I say let the cell phone companies set up their own police and fire departments and 911 call centers to service their “outraged” customers.

    alphie (99bc18)

  9. Looks like the voters are gonna get a chance to approve it, Christoph.

    After they violated the constitution and thumbed their nose at California voters.

    Funny how your leftist democracy works… ignore the law, then, when caught, belatedly follow it.

    Christoph (92b8f7)

  10. Alphie and I have something in common – we both hate cell phones.

    Unfortunately, he still does not know what a “neocon” is, even after typing the word 250 times a day. In fact, he gets farther all the time from knowing what a neocon is. Like Britney Spears trying to follow the advice of her child custody lawyer, the learning curve is negative.

    Somebody is pulling the circuit boards out of his Hal 9000.

    Glen Wishard (b1987d)

  11. Somebody is pulling the last circuit boards out of his Hal 9000.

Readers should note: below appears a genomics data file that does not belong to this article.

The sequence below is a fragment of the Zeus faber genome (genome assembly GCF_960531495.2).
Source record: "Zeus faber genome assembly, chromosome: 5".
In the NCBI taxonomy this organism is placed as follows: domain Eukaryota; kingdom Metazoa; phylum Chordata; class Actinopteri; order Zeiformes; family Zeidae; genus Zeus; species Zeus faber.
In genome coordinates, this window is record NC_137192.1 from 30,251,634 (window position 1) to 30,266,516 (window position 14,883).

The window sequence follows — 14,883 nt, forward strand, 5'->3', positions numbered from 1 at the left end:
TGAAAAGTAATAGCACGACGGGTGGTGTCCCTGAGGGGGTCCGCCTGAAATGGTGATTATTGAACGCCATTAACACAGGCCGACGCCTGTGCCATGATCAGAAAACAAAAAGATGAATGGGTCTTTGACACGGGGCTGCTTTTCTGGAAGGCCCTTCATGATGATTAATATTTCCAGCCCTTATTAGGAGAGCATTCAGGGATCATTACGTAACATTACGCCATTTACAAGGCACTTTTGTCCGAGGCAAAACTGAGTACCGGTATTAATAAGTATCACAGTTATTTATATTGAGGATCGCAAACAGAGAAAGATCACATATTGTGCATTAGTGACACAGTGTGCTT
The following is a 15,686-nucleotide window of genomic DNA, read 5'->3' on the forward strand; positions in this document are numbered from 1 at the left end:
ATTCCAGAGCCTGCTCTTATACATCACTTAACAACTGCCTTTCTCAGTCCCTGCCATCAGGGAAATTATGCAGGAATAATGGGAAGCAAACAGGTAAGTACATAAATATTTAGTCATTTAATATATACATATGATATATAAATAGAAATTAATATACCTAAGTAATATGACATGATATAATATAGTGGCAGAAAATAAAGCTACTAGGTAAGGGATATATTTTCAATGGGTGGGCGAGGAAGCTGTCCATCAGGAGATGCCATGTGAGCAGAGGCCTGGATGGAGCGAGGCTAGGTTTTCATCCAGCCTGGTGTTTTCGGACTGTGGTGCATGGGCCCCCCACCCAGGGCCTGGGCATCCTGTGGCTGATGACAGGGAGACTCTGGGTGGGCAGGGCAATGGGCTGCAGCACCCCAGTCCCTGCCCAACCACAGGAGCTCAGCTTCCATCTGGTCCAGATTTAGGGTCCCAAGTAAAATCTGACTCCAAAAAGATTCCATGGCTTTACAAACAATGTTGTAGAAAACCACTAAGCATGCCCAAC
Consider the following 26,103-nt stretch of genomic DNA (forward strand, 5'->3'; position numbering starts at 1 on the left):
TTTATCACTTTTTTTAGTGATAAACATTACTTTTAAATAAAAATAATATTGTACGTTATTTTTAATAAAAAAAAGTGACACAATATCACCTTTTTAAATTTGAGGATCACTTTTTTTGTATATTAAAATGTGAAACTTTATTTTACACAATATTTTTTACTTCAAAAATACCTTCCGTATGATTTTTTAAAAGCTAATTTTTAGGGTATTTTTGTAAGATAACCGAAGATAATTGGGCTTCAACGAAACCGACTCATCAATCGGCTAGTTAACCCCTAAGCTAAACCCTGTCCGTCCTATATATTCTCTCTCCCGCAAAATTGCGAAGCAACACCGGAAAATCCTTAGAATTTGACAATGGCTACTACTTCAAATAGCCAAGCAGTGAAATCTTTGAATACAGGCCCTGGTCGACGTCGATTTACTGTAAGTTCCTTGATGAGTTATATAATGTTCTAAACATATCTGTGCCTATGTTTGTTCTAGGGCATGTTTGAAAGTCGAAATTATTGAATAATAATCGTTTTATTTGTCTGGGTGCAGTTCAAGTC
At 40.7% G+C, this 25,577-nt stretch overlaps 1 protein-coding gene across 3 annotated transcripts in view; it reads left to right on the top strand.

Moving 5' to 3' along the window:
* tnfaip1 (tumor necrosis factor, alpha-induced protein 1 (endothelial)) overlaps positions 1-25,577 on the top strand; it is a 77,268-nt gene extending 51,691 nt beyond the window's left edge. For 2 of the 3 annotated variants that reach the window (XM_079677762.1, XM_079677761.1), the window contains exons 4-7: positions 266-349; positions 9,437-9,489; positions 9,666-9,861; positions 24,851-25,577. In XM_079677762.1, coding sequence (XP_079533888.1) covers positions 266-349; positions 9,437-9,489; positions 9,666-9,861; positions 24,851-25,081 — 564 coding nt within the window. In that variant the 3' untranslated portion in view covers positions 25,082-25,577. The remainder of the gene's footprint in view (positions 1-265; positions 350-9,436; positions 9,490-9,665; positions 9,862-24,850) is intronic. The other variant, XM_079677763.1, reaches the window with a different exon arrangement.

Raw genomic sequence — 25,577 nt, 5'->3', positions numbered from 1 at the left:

There. Fixed it for you.

    Slartibartfast (dce15e)

  12. Couldn’t this budget “shortfall” be fixed with the simple, easy tax on the L. A. Times, or any other large newspaper?

    Say, $5 each? Wouldn’t that cover all the needed services and governmental spending?

    Unix-Jedi (651a1b)

  13. At a time when Schwarzenegger authorized huge increases in education spending, LA Times ran stories nearly every day calling these huge increases “cuts in education”.

    Because, you see, some people in the politics/education business were not granted as much money they wanted. So that’s an LA Times “cut” too.